Background and Aim: Angiogenesis, formation of new capillaries from existing vasculature, plays a pivotal role in different pathological states such as many chronic inflammatory diseases including the chronic liver diseases. There is increasing evidence demonstrating accumulation of endogenous opioids and their role in the pathophysiology and manifestations of cholestasis, the main feature of a number of chronic progressive liver diseases. Hence, we investigated the significance of endogenous opioids in angiogenesis in an experimental model of cholestasis.
Methods: Cholestasis was induced in male Sprague–Dawley rats by bile duct ligation and resection. Naltrexone, an opioid antagonist (20 mg/kg/day) was administered to cholestatic animals for 22 ± 1 days. The serial sections from liver tissue were stained with von Willebrand Factor antibody and micro-vessel density was assessed by calculating mean micro-vessel number in three hot spots high power microscopic fields.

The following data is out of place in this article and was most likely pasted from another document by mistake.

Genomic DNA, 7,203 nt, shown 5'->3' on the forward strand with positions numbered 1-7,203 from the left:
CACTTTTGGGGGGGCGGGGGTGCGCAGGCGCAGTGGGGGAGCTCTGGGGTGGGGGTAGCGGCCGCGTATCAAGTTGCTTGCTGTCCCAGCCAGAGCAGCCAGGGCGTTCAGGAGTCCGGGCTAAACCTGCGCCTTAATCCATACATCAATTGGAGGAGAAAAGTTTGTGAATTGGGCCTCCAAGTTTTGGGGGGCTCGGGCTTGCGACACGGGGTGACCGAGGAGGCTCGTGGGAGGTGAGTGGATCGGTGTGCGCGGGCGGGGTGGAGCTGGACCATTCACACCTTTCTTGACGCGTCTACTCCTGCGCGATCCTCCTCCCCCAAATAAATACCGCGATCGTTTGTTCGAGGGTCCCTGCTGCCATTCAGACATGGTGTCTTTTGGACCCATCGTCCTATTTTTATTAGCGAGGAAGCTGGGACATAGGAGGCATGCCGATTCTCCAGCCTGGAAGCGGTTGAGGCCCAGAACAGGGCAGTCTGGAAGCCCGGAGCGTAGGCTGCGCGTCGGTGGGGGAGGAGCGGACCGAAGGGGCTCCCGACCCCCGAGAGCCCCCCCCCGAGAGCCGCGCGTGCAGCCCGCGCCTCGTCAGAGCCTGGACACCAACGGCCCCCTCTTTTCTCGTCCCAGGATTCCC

Results: Naltrexone treatment in bile duct ligated rats led to a marked increase in the micro-vessel number (6.34 ± 0.21 vs 5.61 ± 0.22) (P < 0.05), which had already increased during cholestasis.
Conclusion: In order to clarify the impacts of opioid system blockade in cirrhosis, our findings demonstrate the promoting role of opioid antagonist in angiogenesis in a rat model of cholestasis.